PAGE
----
How do points in Jiu-Jitsu work?

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The International Brazilian Jiu-Jitsu Federation (IBJJF) is a company that hosts some of the largest jiu-jitsu tournaments in the world. They have a point system you should be familiar with. If you do plan on competing be sure to read the rule set specific to that competition. The rule set’s do vary but many are based upon the IBJJF rule set. Continue reading to learn how the point system works.

The point scoring system: 

1) Takedown ( 2 points) 

In order to score points for a takedown you must cause your opponent who has 2 feet on the ground to land on his/her back, side or seated and establish the top position for 3 seconds. If you plan to pull guard you must ensure that your opponent goes not have a grip on your pants, or he/she will be awarded the points for the takedown. 

2) Guard Pass ( 3 points )

When an athlete in top position manages to pass the legs of the opponent in the bottom position and maintain side-control or north-south for 3 seconds. 

3) Knee on Belly ( 2 points )

When the athlete on top placed the knee or shin on the opponents belly, chest or ribs, without the opposite knee touching the ground for 3 seconds while the opponent is lying on his/her back. 

4) Mount ( 4 points )

When the athlete is on top, sitting on the opponents torso free from half guard, facing the opponent and holds the position for 3 seconds. If you transition from the mount to back mount or vice versa – you shall be awarded 4 points for each position provided you can control it with stability for 3 seconds.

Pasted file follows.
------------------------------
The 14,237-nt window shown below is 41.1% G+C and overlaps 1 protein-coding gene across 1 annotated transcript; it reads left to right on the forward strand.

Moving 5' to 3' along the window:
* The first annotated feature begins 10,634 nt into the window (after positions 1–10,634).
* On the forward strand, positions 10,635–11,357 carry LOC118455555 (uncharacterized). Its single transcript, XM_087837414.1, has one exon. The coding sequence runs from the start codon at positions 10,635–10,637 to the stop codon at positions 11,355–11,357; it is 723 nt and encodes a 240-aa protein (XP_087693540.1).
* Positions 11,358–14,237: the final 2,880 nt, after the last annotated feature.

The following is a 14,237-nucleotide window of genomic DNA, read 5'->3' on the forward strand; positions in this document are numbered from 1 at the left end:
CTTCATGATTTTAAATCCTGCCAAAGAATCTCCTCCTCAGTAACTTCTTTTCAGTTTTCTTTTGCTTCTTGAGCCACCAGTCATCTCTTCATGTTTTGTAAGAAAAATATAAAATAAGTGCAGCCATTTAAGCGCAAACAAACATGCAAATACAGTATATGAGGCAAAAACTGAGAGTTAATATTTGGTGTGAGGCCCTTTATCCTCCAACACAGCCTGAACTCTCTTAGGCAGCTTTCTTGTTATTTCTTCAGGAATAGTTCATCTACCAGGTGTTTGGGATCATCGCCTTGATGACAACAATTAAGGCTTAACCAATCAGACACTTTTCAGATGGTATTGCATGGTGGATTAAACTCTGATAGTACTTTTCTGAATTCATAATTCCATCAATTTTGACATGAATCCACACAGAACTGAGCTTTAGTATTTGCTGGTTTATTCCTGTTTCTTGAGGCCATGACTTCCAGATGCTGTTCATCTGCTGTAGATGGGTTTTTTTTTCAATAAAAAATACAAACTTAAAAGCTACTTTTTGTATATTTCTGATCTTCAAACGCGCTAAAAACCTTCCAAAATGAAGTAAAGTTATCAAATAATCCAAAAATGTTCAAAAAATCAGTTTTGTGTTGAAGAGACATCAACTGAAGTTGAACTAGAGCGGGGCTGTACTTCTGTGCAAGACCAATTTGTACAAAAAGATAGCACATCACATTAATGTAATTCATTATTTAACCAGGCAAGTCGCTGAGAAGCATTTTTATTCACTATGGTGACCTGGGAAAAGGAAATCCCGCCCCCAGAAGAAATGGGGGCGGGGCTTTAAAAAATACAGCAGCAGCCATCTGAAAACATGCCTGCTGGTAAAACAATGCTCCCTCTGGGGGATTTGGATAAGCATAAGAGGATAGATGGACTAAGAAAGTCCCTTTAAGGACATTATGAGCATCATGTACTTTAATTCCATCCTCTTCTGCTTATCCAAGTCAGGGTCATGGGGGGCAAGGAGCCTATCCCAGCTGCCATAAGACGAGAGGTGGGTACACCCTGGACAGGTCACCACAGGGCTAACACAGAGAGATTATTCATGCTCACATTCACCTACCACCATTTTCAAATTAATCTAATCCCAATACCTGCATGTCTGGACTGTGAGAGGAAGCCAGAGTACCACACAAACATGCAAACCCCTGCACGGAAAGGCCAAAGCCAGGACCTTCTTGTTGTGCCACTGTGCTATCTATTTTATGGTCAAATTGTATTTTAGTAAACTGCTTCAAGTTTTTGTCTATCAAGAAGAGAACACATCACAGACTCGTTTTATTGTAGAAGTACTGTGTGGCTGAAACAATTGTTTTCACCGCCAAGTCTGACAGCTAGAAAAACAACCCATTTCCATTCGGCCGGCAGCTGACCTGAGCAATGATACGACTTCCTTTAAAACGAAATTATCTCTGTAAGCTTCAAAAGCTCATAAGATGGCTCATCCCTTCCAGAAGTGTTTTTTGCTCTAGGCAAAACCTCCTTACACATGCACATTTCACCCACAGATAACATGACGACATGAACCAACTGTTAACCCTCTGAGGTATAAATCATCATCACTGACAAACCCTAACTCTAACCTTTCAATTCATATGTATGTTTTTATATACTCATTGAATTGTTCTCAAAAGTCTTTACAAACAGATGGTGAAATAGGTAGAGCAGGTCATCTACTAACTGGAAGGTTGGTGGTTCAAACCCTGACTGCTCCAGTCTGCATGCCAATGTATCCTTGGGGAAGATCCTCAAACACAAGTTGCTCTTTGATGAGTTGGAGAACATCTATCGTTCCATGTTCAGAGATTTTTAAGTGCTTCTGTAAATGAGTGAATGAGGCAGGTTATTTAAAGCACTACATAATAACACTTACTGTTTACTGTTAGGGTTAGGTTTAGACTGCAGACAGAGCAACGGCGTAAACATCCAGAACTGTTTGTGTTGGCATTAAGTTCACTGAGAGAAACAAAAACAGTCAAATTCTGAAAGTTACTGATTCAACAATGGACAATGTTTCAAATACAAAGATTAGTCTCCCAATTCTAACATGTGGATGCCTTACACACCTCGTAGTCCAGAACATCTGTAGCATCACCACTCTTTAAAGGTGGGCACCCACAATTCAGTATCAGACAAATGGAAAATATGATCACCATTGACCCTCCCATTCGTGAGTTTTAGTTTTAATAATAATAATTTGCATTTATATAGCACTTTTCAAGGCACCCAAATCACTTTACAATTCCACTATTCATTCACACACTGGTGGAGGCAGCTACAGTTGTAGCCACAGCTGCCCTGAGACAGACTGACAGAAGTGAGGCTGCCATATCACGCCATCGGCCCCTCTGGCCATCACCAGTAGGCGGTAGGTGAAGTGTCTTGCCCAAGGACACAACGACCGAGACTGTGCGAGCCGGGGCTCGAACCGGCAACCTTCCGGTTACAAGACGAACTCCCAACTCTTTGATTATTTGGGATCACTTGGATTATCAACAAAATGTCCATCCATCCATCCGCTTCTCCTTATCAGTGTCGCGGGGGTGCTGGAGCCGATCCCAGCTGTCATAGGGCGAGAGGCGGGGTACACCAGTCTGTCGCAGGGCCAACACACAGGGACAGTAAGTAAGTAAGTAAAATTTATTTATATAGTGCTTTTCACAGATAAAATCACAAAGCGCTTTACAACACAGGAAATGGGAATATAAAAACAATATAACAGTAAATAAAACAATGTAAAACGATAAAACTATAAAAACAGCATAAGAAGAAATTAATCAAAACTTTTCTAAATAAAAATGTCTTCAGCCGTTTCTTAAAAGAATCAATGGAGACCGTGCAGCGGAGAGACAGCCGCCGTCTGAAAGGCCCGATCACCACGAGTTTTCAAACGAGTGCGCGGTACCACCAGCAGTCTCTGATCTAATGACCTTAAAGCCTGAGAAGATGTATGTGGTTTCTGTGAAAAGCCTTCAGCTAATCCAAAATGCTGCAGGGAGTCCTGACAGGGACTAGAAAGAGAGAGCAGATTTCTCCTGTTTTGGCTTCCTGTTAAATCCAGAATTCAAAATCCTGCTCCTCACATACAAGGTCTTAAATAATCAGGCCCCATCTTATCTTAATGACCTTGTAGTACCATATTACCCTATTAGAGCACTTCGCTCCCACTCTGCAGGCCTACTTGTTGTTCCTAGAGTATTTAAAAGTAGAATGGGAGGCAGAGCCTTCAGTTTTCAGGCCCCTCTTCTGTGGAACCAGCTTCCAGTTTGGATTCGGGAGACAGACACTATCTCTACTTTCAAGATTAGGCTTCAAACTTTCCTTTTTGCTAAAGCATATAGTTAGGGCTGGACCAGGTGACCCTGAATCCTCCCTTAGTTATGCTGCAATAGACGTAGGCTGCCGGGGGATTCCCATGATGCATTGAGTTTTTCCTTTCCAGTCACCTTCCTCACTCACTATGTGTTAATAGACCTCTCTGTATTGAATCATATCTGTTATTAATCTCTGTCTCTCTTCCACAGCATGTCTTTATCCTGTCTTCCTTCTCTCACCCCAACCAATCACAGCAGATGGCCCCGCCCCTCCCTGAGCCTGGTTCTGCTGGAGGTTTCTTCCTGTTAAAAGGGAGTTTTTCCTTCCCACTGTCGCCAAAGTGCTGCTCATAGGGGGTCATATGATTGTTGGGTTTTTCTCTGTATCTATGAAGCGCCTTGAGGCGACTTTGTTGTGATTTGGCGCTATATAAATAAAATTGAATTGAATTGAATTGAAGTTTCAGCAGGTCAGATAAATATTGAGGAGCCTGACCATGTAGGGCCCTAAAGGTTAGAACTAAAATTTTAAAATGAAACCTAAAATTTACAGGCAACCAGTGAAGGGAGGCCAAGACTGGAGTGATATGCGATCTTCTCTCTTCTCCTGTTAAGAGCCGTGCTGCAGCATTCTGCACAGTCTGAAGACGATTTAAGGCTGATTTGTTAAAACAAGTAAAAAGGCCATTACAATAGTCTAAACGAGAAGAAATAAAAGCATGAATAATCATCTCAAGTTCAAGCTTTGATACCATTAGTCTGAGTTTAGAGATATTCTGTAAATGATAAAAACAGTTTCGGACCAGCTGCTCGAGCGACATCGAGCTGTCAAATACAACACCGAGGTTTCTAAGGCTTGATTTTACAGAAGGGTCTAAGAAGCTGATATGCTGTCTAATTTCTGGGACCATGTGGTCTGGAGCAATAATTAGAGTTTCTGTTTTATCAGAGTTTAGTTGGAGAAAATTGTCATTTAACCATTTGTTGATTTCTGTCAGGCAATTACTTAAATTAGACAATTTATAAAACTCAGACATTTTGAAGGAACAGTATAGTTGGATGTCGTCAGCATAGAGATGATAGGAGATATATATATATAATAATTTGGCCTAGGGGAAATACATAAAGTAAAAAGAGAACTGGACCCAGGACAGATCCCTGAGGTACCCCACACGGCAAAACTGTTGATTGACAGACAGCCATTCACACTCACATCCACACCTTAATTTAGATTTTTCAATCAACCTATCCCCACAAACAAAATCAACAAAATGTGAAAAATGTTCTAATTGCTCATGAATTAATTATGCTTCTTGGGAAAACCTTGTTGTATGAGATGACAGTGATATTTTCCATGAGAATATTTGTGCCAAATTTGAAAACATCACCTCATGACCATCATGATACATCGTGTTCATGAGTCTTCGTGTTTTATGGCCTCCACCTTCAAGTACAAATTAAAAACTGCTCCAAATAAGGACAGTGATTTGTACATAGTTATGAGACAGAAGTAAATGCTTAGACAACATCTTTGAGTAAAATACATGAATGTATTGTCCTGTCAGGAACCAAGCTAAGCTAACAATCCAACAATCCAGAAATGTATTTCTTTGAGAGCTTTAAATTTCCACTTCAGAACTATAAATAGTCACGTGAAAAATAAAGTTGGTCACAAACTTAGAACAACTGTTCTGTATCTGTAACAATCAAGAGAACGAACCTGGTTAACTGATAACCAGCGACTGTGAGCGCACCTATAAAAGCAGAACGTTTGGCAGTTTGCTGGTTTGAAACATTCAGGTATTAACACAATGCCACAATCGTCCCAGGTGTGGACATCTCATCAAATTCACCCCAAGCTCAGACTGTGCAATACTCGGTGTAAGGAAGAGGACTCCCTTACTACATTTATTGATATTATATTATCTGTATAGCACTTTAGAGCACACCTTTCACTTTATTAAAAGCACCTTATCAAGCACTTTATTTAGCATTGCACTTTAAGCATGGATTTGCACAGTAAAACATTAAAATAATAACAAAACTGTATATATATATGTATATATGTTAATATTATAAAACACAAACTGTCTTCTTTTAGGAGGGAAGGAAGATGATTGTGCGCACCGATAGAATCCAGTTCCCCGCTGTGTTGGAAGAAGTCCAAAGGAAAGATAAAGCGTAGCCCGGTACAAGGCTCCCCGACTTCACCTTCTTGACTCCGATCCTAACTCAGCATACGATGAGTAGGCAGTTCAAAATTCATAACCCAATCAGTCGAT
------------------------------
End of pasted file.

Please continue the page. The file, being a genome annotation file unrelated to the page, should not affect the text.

5) Back Control ( 4 points )

When the athlete controls an opponent’s back with the feet between the thighs without crossing the feet for 3 seconds, you will be awarded 4 points. 

6) Sweep ( 2 points )

When the athlete on bottom controls the opponent in a guard and inverts the position, forcing the opponent who was on top to be on bottom and maintains him/her in this position for 3 seconds.

Ultimately the goal is to submit your opponent thus ending the round or match. This can be a tall order, and sometimes it can be hard to score a point. This is where advantages come into play. Advantage points are when an athlete achieves a point-scoring position without being able to maintain control for the entire duration. An advantage can also be awarded when an athlete attempts a submission hold where the opponent is in real danger of submitting.  

Examples of Advantages: 
  • When an athlete is attempting a guard pass and achieves half guard control over the opponent, but does not solidify the pass. Note that if your opponent pulls directly to half guard, no pass attempt was made and therefore no advantage will be awarded. 
  • When an athlete unbalanced the opponent from a sweep attempt and reached top position, but is unable to stabilize the position for 3 seconds. 
  • When an athlete attempts an armbar on his/her opponent from closed guard causing almost hyper extending the arm but then the opponent escapes the position back to closed guard. 

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